Born: About 1521
Catherine Howard was King Henry VIII’s fifth wife. Young, attractive, and full of life, Henry fell head over heels in love with her. Even though he was almost fifty, obese and in ill health, Catherine, still a teenager, led him to believe that she felt the same. Henry lavished her with gifts, including lands and houses, and asked her to marry him. To his joy, and to the joy of her family, who had been disgraced by the death of Anne Boleyn, their cousin, she said yes. The two were married in the July of 1540 and Henry was blissfully happy. Catherine, he said, was his “jewel of womanhood”, his “rose without a thorn”.
Catherine was happy too, but not because she loved Henry. She was happy because she loved being Queen. She loved the attention, the power, and the riches. As a relation of Anne Boleyn, she did not get on very well with the King’s eldest daughter, Mary, whose mother, Catherine Of Aragon, had been cast aside so the King could marry Anne, but she adored his daughter by Anne, the future Queen Elizabeth I. Elizabeth, just seven years old at the time of the marriage, was invited to court and even made a guest of honour at one of the Queen’s banquets. Prince Edward was also fond of his new step-mother.
But while Catherine’s youth and energy was a breath of fresh air in the English court, the new Queen was impulsive and reckless. She believed she could do what she liked without consequence. Even though Anne Boleyn had been executed for adultery, Catherine had an affair with a young man called Thomas Culpeper. Behind the King’s back, the two would secretly meet, and their illicit romance went on for some time. When Henry found out, however, he was furious. Catherine had deceived him and he felt betrayed and humiliated. He was also disappointed to find out that Culpeper was not Catherine’s first lover. Before she had married Henry, she had slept with a man called Francis Dereham. This shattered Henry’s illusion of Catherine’s purity and he was livid. He had Dereham put to death, savagely by disembowelling, and also executed Culpeper.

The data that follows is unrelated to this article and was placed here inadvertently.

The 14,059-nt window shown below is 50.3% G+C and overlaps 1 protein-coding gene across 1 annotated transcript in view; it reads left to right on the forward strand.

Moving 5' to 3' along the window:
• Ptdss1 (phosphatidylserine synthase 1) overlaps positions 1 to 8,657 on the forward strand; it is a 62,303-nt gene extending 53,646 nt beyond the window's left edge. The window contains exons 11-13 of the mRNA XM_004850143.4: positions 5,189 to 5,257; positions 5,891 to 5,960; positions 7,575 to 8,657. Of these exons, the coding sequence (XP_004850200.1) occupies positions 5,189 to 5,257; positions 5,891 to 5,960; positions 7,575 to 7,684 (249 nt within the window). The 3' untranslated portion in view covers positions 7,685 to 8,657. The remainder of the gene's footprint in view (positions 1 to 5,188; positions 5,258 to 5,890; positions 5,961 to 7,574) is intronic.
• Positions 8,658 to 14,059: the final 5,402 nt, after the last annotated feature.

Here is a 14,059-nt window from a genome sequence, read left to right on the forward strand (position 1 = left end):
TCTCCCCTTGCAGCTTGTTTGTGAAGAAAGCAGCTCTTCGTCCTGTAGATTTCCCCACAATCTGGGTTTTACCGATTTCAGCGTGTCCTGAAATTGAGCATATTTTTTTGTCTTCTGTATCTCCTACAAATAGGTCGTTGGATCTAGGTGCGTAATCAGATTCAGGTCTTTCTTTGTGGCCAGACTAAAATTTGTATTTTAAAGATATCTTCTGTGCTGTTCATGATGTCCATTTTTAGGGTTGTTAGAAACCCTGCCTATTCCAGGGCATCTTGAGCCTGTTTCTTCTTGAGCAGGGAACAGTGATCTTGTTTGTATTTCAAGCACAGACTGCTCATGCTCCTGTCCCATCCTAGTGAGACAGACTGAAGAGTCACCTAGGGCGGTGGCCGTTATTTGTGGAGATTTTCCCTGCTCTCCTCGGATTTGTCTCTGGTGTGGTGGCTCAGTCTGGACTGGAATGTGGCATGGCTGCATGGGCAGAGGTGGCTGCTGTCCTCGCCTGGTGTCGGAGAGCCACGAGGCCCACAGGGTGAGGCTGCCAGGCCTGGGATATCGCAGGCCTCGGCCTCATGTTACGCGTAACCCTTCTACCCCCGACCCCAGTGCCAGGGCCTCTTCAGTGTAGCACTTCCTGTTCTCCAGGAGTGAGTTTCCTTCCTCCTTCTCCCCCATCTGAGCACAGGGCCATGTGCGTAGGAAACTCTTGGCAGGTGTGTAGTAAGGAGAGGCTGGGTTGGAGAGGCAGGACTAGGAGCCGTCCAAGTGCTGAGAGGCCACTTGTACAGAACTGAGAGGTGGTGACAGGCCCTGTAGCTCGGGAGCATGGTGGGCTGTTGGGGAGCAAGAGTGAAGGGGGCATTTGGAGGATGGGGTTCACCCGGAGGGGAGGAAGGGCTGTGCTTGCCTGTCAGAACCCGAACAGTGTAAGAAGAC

Catherine learnt too late how foolish she had been. The King that had adored her now abhorred her, and was determined she would pay for her betrayal with her life. At Hampton Court Palace, Catherine is said to have tried to reach her husband, who was in the royal chapel, to plead for her life, but was dragged away screaming by guards. Her screaming ghost is said to haunt the corridor to the chapel to this day.
Catherine was imprisoned in the Tower Of London, just like Anne Boleyn before her, and was executed on the 13 February 1542. Unlike her cousin, she did not request a swordsman, so was beheaded the conventional way with an axe. Her only request was that the block could be brought to her beforehand so she could practise her last moments. She did not want to make a mistake in public. When the deed was done, and Catherine was dead, perhaps not yet even twenty one years of age, she was buried alongside Anne Boleyn in the Tower’s Chapel of Peter Ad Vincula.